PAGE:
Pediatric Occupational Therapy
Who are Pediatric Occupational Therapists
Pediatric Occupational Therapy Treatments
Fine Motor Skills
Finger dexterity, wrist and forearm control, and hand strength
Cognitive Motor Skills
Taking turns, listening and following directions
Gross Motor Skills
Balance and body coordination
Equipment & Methods
Frequently Asked Questions
What is Occupational Therapy?
Occupational Therapy is a skilled physical medicine practice that can help people across the lifespan engage in meaningful activities.
How do I know if my child has a Sensory Integration Disorder?
A sensory integration disorder happens when the brain and nervous system receive sensory information and have a disproportionate response to them. This may present as intolerance or avoidance to certain activities or as craving or obsession over certain activities. An Occupational Therapist can help determine which sensations are integrating like the majority of others and which are over or under responsive.
What should my child expect during their first Occupational Therapy session?
During the initial evaluation your child should expect an assessment of skills and deficits affecting your child’s life. Standardized Assessments and an Occupational Interview will be conducted to determine the most appropriate goals and plan of care for continued treatment.
What do Occupational Therapists address?
We like to joke that an Occupation is anything that occupies your time, but it is pretty close to the truth. Occupational Therapy examines your social roles (student, parent, partner, your work occupation, etc), your cultural and spiritual needs, your physical and cognitive abilities and how you are able to complete your daily tasks and hobbies. We use activity analysis to determine what skills are helping your thrive and which skills need more development for you to feel satisfied with your own performance or meet the performance expectation of your age group. We call many of these activities “ADLs” or Activities of Daily Living.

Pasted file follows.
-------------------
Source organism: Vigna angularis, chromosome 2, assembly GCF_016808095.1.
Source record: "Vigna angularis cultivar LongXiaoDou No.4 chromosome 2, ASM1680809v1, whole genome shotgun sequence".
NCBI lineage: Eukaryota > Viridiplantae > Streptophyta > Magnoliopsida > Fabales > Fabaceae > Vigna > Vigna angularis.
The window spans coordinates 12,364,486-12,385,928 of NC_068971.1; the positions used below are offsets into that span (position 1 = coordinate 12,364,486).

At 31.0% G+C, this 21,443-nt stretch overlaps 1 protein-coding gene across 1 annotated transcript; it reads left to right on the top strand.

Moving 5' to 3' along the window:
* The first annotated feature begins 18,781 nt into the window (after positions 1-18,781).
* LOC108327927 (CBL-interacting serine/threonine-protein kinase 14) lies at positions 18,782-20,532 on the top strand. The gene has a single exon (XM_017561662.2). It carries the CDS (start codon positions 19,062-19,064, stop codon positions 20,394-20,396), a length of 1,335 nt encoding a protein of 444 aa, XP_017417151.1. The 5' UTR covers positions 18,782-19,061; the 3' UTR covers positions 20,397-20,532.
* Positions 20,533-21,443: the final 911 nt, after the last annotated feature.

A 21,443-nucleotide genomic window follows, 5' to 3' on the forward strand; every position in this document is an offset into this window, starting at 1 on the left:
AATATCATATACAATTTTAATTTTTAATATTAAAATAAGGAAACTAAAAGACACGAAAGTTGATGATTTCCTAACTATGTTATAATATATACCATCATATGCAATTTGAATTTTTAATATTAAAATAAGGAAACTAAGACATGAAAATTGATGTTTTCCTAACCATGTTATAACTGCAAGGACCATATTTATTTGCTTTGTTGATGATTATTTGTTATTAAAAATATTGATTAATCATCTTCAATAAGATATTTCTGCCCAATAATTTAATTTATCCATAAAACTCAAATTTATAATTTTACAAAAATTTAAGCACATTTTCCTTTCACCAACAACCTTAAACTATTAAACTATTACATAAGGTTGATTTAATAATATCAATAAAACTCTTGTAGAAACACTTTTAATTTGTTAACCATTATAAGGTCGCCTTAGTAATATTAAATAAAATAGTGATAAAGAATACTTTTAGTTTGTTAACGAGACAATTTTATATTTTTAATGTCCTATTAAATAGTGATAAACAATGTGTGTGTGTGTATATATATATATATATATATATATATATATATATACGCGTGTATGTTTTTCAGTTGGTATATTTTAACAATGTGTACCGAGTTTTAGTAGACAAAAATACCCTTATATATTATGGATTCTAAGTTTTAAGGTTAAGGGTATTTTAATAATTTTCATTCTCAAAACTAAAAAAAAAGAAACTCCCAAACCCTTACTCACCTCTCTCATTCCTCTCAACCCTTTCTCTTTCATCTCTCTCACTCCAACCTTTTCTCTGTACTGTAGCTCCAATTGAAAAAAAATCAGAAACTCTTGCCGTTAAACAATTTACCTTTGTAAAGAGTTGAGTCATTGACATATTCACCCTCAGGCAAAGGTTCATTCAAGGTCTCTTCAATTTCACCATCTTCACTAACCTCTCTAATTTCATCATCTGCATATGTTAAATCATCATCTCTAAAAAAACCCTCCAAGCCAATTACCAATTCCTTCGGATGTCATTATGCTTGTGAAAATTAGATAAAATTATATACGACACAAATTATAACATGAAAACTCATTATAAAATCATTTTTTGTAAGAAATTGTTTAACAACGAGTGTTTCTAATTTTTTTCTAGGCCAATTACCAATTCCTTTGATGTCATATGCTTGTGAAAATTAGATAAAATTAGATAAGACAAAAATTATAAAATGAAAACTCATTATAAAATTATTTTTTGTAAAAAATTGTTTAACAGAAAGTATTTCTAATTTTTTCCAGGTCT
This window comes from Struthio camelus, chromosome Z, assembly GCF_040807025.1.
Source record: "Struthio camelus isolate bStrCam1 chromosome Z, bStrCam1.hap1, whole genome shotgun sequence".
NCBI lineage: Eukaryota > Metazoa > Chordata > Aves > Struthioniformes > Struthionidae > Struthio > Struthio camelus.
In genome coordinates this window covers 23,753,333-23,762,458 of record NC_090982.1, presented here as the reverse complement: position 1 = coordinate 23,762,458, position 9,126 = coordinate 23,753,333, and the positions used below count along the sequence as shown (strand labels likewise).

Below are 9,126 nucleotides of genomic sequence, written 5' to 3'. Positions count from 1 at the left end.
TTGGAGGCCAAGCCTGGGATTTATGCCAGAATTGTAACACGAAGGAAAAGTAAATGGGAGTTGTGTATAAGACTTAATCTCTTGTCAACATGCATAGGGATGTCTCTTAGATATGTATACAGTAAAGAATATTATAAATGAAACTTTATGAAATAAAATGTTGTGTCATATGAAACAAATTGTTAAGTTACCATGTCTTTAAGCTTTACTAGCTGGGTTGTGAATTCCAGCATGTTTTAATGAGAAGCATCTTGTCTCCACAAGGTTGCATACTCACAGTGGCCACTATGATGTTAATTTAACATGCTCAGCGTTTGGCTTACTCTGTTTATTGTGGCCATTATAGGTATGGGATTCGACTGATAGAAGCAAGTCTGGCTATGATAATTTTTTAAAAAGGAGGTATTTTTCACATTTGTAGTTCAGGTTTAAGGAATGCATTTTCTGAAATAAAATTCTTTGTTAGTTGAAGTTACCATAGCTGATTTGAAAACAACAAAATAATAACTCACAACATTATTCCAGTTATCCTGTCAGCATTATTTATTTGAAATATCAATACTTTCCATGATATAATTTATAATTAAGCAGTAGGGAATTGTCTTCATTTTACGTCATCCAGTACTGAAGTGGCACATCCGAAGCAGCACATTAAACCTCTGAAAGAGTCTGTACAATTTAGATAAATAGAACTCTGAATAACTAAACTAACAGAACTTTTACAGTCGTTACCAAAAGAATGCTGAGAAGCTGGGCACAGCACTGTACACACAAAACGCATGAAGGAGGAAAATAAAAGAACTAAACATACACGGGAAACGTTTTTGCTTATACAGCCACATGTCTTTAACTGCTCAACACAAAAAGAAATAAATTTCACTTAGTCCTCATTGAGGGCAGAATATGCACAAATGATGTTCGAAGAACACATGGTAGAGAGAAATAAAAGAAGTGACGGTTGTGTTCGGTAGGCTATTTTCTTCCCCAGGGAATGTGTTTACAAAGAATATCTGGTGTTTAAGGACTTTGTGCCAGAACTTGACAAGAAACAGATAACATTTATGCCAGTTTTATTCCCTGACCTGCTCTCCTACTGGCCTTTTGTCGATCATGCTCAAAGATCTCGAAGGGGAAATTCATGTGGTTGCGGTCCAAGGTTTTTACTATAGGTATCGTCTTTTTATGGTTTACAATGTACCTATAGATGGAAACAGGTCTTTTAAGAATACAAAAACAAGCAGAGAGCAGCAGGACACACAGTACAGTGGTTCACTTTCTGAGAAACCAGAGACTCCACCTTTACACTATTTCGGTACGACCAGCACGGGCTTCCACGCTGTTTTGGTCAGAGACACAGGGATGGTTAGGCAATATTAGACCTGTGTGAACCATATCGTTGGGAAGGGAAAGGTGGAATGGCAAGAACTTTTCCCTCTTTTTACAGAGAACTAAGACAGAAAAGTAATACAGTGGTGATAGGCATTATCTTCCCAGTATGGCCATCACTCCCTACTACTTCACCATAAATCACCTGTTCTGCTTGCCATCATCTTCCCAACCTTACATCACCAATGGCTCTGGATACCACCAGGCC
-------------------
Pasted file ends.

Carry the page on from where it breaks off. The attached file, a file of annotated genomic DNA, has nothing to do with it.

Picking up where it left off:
What is sensory processing?
Much of the development of how our brain interprets sensory information occurs during the first 3-5 months of neonatal life. Many environmental and genetic factors shape how our brain responds and prioritizes sensory stimuli and how we will react to it as a child and into adulthood.
What are some common conditions Occupational Therapists treat?
Occupational Therapy treatments range from pediatric play, feeding and handwriting skills to adult rehabilitation after injury or significant life events such as a stroke.
We have Occupational Therapists who specialize in:
- Autism Services
- Sensory Processing
- Handwriting and Coordination
- Oncology/Lymphedema Management
- Stroke Rehabilitation
- Upper Extremity Rehabilitation
- Functional Capacity (return to work)
- Pain and Stress Management
- Lifestyle Redesign
- Off-Road Driving Assessment
Get in Touch
Aurora, Lakewood, Englewood, Colorado Springs
Fax: (303) 362-8986
Mon - Fri — 8:00am - 6:00pm
Saturday & Sunday — Closed
2851 S. Parker Road Suite 570